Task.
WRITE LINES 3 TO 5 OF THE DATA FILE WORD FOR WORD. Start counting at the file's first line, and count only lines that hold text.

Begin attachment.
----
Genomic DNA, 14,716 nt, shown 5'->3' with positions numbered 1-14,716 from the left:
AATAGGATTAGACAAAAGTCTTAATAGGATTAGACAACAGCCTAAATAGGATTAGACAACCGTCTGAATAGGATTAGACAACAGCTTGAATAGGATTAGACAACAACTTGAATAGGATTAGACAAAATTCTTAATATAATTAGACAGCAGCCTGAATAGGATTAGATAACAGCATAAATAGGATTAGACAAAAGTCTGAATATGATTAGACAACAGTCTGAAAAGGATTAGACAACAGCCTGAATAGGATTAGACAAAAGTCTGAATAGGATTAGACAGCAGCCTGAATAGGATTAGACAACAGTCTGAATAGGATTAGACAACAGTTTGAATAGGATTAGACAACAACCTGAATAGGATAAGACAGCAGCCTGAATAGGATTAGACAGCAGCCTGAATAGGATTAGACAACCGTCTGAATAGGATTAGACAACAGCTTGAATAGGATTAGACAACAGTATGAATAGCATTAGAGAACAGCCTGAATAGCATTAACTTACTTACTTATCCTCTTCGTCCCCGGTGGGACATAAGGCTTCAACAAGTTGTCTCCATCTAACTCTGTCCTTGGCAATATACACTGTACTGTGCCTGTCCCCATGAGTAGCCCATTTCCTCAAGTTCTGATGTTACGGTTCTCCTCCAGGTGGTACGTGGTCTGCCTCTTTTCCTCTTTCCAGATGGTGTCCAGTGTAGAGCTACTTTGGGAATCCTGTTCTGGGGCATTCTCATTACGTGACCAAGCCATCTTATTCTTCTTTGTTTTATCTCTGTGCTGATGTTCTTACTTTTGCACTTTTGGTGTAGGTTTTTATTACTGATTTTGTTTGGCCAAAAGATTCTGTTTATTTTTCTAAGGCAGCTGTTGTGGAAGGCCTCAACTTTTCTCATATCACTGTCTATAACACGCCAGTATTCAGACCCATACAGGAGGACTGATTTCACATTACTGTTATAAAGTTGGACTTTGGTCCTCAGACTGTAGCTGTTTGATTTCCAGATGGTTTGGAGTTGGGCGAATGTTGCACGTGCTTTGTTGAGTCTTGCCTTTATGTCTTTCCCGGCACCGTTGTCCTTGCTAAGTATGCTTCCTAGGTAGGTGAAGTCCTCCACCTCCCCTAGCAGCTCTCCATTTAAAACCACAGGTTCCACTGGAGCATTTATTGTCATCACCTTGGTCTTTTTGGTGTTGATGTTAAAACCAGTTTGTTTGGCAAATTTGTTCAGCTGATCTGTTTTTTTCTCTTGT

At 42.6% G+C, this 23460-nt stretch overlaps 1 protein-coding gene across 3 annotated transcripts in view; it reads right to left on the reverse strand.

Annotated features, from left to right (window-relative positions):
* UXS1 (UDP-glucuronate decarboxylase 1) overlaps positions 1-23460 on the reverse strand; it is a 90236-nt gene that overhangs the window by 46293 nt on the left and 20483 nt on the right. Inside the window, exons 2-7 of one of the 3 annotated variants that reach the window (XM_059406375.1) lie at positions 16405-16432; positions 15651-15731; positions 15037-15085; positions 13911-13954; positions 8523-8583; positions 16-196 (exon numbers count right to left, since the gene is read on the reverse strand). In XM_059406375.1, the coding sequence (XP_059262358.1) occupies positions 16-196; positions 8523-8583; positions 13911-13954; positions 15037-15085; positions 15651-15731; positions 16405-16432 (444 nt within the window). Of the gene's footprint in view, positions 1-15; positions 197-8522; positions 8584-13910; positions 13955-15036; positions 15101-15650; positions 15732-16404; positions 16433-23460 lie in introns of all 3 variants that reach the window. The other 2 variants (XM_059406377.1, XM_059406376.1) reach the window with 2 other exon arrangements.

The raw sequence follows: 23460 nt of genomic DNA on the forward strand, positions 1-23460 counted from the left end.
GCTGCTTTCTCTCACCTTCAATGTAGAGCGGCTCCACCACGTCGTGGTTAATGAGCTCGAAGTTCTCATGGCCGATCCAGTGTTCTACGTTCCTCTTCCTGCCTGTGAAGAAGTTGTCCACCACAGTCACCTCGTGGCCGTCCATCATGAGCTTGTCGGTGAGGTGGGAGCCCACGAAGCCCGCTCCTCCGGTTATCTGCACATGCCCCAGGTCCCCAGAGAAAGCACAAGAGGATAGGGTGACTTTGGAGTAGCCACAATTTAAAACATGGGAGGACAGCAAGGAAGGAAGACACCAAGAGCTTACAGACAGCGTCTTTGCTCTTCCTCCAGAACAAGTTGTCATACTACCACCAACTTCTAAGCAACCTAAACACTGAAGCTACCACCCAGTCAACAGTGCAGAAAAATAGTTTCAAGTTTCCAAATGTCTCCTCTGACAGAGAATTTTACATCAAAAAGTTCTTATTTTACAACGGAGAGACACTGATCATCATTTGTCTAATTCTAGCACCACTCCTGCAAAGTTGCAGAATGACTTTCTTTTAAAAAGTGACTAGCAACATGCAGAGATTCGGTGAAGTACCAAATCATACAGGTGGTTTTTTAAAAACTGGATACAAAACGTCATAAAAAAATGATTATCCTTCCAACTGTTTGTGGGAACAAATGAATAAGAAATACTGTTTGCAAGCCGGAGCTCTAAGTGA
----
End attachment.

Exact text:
At 42.6% G+C, this 23460-nt stretch overlaps 1 protein-coding gene across 3 annotated transcripts in view; it reads right to left on the reverse strand.

Annotated features, from left to right (window-relative positions):
* UXS1 (UDP-glucuronate decarboxylase 1) overlaps positions 1-23460 on the reverse strand; it is a 90236-nt gene that overhangs the window by 46293 nt on the left and 20483 nt on the right. Inside the window, exons 2-7 of one of the 3 annotated variants that reach the window (XM_059406375.1) lie at positions 16405-16432; positions 15651-15731; positions 15037-15085; positions 13911-13954; positions 8523-8583; positions 16-196 (exon numbers count right to left, since the gene is read on the reverse strand). In XM_059406375.1, the coding sequence (XP_059262358.1) occupies positions 16-196; positions 8523-8583; positions 13911-13954; positions 15037-15085; positions 15651-15731; positions 16405-16432 (444 nt within the window). Of the gene's footprint in view, positions 1-15; positions 197-8522; positions 8584-13910; positions 13955-15036; positions 15101-15650; positions 15732-16404; positions 16433-23460 lie in introns of all 3 variants that reach the window. The other 2 variants (XM_059406377.1, XM_059406376.1) reach the window with 2 other exon arrangements.